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Hydroxychloroquine should not be used to prevent Covid-19, WHO says

Hydroxychloroquine should not be used to prevent Covid-19,
WHO says 1
An employee with the McKesson Corporation packs a box of Johnson & Johnson Covid-19 vaccines for shipping in Shepherdsville, Kentucky, on March 1. Timothy D. Easley/Pool/Getty Images

The first single-dose Covid-19 vaccine has been authorized for use in the United States after advisers to the Centers for Disease Control and Prevention unanimously voted to recommend the Johnson & Johnson shot for Americans 18 and older.

Distribution of the vaccine began Sunday night, right after CDC Director Dr. Rochelle Walensky officially rubber-stamped the authorization.

The Johnson & Johnson vaccine is a bit different than the two already in use in the US. Most importantly, it only requires one dose and is easier to handle, because it can be kept at simple refrigerator temperatures for up to three months. That makes its rollout a lot easier compared to the Moderna and Pfizer vaccines.

The technology is different too. The Moderna and Pfizer vaccines use a brand-new technology called messenger RNA, or mRNA. They deliver genetic material directly into cells, which then follow the genetic instructions to make tiny pieces that look like a part of the coronavirus.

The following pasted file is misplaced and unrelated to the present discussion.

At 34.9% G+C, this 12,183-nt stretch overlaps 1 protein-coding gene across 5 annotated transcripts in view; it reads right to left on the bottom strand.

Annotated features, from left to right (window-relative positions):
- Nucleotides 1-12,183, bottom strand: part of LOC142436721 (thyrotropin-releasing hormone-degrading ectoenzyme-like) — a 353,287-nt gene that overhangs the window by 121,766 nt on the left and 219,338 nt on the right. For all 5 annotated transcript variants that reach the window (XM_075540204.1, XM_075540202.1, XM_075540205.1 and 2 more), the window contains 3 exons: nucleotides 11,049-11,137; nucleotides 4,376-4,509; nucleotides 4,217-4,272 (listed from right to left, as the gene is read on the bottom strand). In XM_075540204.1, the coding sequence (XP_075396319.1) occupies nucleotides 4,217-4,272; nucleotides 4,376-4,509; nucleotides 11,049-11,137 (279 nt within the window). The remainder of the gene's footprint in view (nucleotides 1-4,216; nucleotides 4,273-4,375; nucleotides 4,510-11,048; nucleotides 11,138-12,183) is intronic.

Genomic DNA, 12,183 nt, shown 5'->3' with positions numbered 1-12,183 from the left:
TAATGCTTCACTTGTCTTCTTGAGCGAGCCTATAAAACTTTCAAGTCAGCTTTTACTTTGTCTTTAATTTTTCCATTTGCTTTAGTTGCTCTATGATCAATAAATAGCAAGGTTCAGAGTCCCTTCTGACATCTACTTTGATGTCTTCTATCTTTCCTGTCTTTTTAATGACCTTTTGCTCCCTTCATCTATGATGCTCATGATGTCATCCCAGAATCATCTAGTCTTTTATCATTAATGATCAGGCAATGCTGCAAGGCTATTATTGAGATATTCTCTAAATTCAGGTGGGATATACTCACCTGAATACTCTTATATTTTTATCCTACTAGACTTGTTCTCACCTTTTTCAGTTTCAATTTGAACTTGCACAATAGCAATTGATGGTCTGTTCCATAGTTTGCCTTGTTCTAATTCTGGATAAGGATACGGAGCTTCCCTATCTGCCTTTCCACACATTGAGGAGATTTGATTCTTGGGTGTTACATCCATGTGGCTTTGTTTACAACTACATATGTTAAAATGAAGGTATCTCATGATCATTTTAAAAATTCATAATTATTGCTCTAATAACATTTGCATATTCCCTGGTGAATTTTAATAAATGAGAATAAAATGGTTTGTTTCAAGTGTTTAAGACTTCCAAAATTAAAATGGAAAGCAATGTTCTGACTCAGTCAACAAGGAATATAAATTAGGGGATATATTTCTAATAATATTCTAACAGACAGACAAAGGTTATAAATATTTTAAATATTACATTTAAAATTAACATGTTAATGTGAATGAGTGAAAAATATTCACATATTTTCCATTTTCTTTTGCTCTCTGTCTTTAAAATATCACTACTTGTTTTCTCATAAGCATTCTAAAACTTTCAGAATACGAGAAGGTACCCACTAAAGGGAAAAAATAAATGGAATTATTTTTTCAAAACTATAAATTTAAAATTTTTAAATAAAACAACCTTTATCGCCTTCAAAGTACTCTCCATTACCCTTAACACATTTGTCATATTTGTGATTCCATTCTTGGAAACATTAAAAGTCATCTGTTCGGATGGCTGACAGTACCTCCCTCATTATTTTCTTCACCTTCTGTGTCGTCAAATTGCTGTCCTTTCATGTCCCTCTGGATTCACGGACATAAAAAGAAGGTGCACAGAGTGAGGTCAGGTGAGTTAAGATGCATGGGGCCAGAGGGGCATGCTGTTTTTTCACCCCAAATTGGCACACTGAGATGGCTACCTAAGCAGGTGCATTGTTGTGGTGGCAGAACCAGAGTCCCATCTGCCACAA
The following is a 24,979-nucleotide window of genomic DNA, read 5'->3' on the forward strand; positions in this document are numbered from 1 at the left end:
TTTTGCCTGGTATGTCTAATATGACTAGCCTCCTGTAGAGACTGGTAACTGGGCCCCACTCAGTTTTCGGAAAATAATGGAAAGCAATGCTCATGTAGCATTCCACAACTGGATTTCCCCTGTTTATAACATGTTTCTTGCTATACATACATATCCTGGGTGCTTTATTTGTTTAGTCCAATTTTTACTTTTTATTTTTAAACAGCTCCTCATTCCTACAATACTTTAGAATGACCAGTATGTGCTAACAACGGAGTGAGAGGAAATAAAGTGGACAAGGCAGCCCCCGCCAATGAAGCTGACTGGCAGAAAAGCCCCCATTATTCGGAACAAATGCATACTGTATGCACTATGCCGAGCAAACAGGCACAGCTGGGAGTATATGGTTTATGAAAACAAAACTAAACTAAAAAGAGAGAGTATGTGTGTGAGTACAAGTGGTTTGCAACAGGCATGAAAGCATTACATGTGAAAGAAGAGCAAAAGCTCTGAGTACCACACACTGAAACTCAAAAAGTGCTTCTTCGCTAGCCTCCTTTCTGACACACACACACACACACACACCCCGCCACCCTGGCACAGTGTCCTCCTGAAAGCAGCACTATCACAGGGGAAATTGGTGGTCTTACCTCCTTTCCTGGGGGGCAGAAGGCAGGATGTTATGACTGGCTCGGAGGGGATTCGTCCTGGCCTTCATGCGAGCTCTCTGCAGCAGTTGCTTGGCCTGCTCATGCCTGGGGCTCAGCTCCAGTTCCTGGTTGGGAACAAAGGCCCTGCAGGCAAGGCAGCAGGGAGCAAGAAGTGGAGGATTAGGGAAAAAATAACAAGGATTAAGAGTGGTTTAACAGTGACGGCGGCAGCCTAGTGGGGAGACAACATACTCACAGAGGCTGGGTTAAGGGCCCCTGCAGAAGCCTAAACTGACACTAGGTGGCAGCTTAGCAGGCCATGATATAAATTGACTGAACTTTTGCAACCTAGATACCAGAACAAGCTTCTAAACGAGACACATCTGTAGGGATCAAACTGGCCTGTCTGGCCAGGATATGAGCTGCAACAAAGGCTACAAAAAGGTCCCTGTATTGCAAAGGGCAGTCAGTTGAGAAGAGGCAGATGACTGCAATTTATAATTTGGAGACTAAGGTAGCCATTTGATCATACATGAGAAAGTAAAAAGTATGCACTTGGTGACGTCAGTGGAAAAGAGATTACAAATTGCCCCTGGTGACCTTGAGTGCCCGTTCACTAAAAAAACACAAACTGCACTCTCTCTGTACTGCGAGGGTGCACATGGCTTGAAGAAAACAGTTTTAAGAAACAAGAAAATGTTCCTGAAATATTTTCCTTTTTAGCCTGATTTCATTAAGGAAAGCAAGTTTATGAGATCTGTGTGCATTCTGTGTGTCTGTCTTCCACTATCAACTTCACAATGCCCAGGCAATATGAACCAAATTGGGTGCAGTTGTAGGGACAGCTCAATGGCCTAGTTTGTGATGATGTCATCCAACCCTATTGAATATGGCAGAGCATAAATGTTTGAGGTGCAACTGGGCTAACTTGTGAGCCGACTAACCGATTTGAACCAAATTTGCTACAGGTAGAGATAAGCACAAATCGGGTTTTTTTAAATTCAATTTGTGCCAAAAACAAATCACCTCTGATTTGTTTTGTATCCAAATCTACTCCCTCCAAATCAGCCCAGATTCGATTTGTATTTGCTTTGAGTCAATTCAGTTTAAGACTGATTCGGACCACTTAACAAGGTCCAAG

Those little proteins stimulate an immune response, generating antibodies and immune cells that “remember” what they look like and that will be ready to respond quickly in case of a fresh attack.

The Johnson & Johnson vaccine uses viral vector technology. A common cold virus called adenovirus 26 is genetically engineered so it can infect cells, but won’t replicate there. It cannot spread in the body, and won’t give people a cold. Like the Pfizer and Moderna vaccines, it delivers genetic instructions.

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The Johnson & Johnson vaccine has shown efficacy of 72% in the US and offered 86% protection against severe forms of the disease in the country. Moderna’s and Pfizer efficacy rate in clinical trials was 94% to 95%.

A version of this story appeared in the March 1 edition of CNN’s Coronavirus: Fact vs. Fiction newsletter. Sign up here to receive the need-to-know headlines every weekday.

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